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Old 29th October 2009, 19:33   #1846
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Originally Posted by abhijitaparadh View Post
Sorry if I offended someone.
By no means I can be called a professional.

I just feel, before buying a DSLR, the user should know what he/she is getting into.

I truly feel, if you are going to use DSLR in auto mode all the time, with a big zoom lens, then its "almost" the same as any advanced P&S, barring low light conditions.

Thats just my opinion.

We humans have a bug called Exploring. No matter what we get hands on, we tend to experiment with it. Same applies to a guy wit a DSLR in his hands. initially for a month he will be happy with the "auto" mode. After that he will start exploring, researching or someone guiding him how to use the manual mode (Personal experience).
Your sentense containing "almost" is actually "nothing" when actually comapred how it is supposed to be compared (no offence menat). The joy of using a DSLR is something which cannot be expressed, can only be felt .
Peace
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Old 29th October 2009, 19:55   #1847
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You know what, if there is a word called "interest"ed in photography in your mind. e.g say after seeing the beautiful photos taken by other people you wish you also could take a picture like that, then probably you've an "interest" in photography. In that case go for a DSLR as you know you'll try to experiment a lot with that camera(trust me you'll feel like experimenting with that thing) and learn in the process. You may buy that P&S initially but soon you'd long for something better and anyway end up buying that SLR. So you can buy it on first time itself.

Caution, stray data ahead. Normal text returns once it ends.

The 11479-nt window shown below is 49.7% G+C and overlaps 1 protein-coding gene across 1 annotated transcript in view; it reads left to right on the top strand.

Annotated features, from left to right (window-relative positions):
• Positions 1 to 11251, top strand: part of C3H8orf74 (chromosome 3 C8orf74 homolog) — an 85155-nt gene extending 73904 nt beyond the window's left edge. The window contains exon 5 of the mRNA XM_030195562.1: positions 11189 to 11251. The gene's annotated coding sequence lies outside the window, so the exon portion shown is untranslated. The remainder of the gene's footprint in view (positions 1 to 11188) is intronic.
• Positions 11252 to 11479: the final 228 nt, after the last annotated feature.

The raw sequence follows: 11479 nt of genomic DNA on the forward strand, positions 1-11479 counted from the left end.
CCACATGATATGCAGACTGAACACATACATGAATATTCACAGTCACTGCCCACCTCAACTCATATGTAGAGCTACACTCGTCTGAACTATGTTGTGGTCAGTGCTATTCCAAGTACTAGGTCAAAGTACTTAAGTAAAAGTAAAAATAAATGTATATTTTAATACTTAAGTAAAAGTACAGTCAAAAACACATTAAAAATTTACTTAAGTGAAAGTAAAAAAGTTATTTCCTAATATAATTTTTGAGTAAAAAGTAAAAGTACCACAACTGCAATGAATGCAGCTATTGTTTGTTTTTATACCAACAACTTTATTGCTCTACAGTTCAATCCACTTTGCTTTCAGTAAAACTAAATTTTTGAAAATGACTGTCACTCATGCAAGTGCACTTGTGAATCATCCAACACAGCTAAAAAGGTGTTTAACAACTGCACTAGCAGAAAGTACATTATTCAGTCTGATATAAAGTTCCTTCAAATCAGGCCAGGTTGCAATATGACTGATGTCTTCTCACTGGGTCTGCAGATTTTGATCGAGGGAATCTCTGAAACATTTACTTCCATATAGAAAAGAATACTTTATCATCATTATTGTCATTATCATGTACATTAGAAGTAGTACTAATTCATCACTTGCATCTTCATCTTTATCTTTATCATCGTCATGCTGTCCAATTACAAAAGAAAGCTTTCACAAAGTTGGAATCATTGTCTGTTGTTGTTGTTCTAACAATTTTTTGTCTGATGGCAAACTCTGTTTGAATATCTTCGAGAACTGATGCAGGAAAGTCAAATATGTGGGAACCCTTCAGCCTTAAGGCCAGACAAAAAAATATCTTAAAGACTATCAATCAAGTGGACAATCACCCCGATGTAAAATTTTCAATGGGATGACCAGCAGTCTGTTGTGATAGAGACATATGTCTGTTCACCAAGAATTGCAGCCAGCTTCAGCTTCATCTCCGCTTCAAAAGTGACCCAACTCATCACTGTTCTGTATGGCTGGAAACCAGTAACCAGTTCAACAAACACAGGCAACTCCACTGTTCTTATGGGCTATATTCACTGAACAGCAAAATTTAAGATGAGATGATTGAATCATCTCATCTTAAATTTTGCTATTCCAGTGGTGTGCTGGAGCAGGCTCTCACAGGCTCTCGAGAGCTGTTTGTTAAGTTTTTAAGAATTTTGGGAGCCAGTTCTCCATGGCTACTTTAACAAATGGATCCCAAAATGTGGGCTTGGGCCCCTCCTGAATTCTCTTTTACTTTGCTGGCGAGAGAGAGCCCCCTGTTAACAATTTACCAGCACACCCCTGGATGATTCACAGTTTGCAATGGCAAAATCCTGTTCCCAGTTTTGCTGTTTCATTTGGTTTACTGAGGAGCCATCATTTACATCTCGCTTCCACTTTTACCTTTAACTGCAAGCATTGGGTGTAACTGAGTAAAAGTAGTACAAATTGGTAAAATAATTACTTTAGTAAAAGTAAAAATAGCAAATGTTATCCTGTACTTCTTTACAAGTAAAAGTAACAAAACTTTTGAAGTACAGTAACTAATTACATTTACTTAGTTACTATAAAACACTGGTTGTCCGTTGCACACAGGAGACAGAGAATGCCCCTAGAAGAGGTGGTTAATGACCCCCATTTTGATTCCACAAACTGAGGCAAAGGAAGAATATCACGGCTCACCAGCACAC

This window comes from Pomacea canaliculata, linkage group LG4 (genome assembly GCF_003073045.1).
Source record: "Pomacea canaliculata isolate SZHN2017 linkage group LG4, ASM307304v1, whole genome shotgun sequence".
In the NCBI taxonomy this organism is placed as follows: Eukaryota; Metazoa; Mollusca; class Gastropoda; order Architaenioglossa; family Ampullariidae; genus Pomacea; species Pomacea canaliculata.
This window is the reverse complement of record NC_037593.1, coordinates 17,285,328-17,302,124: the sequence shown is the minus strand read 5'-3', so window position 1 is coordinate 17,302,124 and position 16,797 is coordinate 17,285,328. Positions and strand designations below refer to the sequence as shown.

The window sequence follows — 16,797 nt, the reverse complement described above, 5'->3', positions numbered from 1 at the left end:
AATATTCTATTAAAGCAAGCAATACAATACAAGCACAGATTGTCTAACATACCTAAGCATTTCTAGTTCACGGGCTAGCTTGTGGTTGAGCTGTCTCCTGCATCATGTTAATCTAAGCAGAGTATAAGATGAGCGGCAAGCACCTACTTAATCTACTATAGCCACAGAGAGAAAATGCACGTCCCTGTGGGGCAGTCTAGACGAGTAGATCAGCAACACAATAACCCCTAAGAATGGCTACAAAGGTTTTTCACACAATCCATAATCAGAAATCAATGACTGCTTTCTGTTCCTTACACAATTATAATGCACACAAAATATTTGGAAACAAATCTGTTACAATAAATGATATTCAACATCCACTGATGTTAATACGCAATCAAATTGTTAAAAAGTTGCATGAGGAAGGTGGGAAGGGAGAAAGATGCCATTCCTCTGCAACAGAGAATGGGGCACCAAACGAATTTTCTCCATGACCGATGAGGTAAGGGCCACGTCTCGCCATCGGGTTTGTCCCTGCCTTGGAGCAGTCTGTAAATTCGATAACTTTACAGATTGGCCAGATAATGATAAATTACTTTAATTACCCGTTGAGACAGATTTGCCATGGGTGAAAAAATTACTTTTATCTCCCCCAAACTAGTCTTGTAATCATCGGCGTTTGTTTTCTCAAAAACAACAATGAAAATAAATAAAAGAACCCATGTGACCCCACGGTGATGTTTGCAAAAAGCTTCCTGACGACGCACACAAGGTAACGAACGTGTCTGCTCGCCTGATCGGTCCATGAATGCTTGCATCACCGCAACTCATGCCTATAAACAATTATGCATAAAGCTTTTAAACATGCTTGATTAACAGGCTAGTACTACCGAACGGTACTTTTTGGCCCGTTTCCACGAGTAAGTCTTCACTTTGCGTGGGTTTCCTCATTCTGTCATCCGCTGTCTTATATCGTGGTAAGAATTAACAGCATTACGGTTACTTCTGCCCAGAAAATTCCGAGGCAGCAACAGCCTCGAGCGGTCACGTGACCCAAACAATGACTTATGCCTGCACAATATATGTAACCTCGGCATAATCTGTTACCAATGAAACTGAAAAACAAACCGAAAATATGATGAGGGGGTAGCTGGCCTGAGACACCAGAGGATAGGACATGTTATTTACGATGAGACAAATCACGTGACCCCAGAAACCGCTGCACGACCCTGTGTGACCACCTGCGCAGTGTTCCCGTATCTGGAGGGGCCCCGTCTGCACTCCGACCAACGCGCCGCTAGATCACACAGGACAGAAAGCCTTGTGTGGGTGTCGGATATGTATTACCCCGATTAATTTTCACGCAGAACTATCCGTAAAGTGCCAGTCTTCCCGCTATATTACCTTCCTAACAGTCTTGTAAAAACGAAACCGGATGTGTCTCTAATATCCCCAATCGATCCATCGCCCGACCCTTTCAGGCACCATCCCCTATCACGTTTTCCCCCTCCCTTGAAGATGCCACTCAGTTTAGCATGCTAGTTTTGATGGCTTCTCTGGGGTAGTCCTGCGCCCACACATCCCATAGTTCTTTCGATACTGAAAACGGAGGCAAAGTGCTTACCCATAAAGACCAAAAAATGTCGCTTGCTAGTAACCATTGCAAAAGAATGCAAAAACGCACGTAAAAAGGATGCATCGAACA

But if you think that carrying a big camera, hanging on neck looks cool and actually on back of your mind give a damn about photographs(i.e. you see a nice photograph you just think, "what's the big deal and better get some coffee") then you better not buy that DSLR. As after few days of honeymoon period with the camera you'll be wary of carrying the camera itself, forget about clicking. And there will go lot of money down the drain.
There definitely will other types of people too but I'm generalizing two extreme traits. Sorry if I offend someone by my extreme points.
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Old 29th October 2009, 20:02   #1848
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hi liveyodream, 'm planning get the camera from US and prices are cheaper there: with the thanksgiving and christmas around 'm sure there would be some good offers. can you please share some more details about 70-300 lens and its equivalent in optical zoom terms (like 6X etc). my max budget would be at around 20K for now.

@neel and liveyodream,

'm more interested in outdoor photography. i try to capture good sceneries while on trek or tour. i have found that a good zoom really helps in capturing some of the correct and farther details quite clearly. 'm not really sure of difference in quality of pics between manual mode of profuser (say sx10 is) and a SLR. what other major differences one might find like
-performance (speed of capturing the shot with details)
-picture quality
enlighten

The only not-so-good feature about sigma lens is it is a bit slow and noisy COMPARED to Canon lens. Canon has USM (ultra sonic motor) which makes it quick and noiseless, which also makes it costlier.